Molecular mechanics (MM) calculations together with coupling methods bridging MM and finite crystal elasticity are employed to simulate the fracture of defected carbon nanotubes (CNTs) and to compare with the available experimental results. The modified second generation Brenner potential (MTB-G2) is adopted in the calculations. Our MM calculations show fair agreement with quantum mechanical (QM) benchmarks, and indicate that one- and two-atom vacancies reduce the fracture strength of CNTs by 20%-33% (whereas the QM calculations predict 14%-27%), but these fracture strengths are still much higher than the experimental data. We then demonstrate that this experimental and theoretical discrepancy can be attributed to the presence of large-scale defects, such as those that may arise from oxidative purification processes. Simulations on multiwalled CNTs and tubes twisted prior to tensile loading show negligible effects on the fracture strength, which indicates that these are not the causes of low experimental values. The effects of chirality and tube diameter on fracture strengths are also investigated.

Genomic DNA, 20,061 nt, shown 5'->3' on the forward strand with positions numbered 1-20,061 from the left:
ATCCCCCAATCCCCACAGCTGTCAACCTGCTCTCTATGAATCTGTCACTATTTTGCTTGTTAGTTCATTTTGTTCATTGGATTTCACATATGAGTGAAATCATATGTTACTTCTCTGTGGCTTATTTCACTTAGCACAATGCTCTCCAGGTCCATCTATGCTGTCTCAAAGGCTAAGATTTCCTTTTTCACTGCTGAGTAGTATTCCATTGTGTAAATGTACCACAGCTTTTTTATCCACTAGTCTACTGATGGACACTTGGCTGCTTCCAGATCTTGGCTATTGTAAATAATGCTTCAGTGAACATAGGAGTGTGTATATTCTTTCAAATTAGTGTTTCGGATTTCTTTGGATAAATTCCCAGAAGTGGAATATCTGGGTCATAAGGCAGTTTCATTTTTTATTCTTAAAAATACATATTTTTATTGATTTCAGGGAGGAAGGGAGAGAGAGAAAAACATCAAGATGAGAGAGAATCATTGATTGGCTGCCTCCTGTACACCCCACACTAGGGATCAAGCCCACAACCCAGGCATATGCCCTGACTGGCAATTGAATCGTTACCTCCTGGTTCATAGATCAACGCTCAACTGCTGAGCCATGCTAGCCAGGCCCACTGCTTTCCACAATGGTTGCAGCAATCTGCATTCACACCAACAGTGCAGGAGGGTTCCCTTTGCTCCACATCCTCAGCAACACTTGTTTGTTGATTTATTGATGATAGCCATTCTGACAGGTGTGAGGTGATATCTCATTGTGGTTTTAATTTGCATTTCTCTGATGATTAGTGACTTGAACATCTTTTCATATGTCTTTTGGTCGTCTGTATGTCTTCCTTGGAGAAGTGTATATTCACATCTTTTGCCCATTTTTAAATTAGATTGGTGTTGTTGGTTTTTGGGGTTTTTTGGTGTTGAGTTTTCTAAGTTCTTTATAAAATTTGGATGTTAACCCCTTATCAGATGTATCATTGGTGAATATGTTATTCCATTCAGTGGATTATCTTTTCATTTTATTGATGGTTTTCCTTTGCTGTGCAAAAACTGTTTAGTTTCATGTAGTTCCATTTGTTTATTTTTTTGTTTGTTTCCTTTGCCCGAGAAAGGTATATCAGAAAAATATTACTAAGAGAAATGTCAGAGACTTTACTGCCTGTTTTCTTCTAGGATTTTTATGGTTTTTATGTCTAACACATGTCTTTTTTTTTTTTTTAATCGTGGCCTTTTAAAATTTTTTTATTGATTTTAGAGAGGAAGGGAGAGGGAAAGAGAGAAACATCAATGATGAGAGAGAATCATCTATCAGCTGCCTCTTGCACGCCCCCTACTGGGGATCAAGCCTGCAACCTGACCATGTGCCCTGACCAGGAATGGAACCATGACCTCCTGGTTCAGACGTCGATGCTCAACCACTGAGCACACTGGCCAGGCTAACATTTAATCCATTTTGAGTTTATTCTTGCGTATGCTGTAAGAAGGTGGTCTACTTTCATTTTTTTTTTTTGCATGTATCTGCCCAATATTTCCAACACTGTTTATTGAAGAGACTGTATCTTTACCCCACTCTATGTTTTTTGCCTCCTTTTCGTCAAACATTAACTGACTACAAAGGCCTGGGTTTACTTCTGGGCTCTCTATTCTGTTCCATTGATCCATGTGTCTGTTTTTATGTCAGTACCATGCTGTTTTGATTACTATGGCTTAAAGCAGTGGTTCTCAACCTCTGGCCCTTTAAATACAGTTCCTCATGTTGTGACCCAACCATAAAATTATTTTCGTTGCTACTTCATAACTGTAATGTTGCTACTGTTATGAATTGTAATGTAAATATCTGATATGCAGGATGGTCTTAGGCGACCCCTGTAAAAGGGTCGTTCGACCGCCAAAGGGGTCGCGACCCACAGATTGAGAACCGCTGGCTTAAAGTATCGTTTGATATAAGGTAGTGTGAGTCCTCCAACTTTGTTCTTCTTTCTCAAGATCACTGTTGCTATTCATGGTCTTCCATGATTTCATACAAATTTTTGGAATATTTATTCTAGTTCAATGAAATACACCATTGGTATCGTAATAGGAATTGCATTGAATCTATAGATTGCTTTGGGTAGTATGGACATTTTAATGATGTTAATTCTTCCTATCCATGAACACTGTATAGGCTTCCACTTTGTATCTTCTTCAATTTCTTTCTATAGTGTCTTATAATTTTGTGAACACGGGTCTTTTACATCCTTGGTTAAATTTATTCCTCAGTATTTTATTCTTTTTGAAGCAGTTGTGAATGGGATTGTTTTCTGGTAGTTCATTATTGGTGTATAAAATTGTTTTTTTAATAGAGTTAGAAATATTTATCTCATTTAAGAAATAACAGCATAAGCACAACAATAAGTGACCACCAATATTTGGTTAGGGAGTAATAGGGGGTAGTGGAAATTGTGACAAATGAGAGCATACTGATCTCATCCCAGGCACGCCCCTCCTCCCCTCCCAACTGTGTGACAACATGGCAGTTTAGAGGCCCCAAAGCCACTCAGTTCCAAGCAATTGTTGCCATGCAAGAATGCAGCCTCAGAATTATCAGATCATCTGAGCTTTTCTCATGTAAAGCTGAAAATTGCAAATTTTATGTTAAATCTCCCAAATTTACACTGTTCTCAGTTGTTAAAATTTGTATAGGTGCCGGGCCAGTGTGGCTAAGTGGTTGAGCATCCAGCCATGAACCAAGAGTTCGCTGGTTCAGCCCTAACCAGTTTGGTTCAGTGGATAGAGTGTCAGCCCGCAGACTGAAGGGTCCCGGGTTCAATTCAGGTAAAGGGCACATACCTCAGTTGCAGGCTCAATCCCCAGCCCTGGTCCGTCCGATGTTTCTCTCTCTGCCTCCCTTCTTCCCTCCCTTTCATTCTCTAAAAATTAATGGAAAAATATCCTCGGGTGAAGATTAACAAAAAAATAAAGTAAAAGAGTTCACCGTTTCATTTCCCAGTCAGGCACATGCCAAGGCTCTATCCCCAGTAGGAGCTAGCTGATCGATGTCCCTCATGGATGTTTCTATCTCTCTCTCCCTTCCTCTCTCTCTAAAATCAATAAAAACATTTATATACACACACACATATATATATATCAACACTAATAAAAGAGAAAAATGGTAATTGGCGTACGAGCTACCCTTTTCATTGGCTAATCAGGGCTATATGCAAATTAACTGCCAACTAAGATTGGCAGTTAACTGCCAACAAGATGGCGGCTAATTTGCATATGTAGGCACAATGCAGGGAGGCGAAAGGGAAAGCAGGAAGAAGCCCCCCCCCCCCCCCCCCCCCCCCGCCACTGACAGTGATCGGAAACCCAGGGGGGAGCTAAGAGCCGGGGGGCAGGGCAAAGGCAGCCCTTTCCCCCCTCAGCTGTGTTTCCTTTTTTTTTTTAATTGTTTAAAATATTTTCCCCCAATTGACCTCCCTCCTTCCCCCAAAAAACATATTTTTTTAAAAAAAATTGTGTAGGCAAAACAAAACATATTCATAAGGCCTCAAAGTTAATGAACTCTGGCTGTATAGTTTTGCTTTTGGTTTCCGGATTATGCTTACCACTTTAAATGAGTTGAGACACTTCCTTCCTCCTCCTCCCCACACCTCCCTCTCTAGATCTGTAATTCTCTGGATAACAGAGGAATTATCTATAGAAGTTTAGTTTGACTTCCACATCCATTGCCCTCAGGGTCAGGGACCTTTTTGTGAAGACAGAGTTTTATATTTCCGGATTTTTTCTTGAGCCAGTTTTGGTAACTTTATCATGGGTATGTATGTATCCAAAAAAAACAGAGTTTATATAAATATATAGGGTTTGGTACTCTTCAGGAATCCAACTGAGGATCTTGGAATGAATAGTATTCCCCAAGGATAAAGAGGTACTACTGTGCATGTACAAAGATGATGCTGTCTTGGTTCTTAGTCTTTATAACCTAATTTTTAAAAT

|Original language||English (US)|
|Journal||Physical Review B - Condensed Matter and Materials Physics|
|State||Published - Mar 15 2005|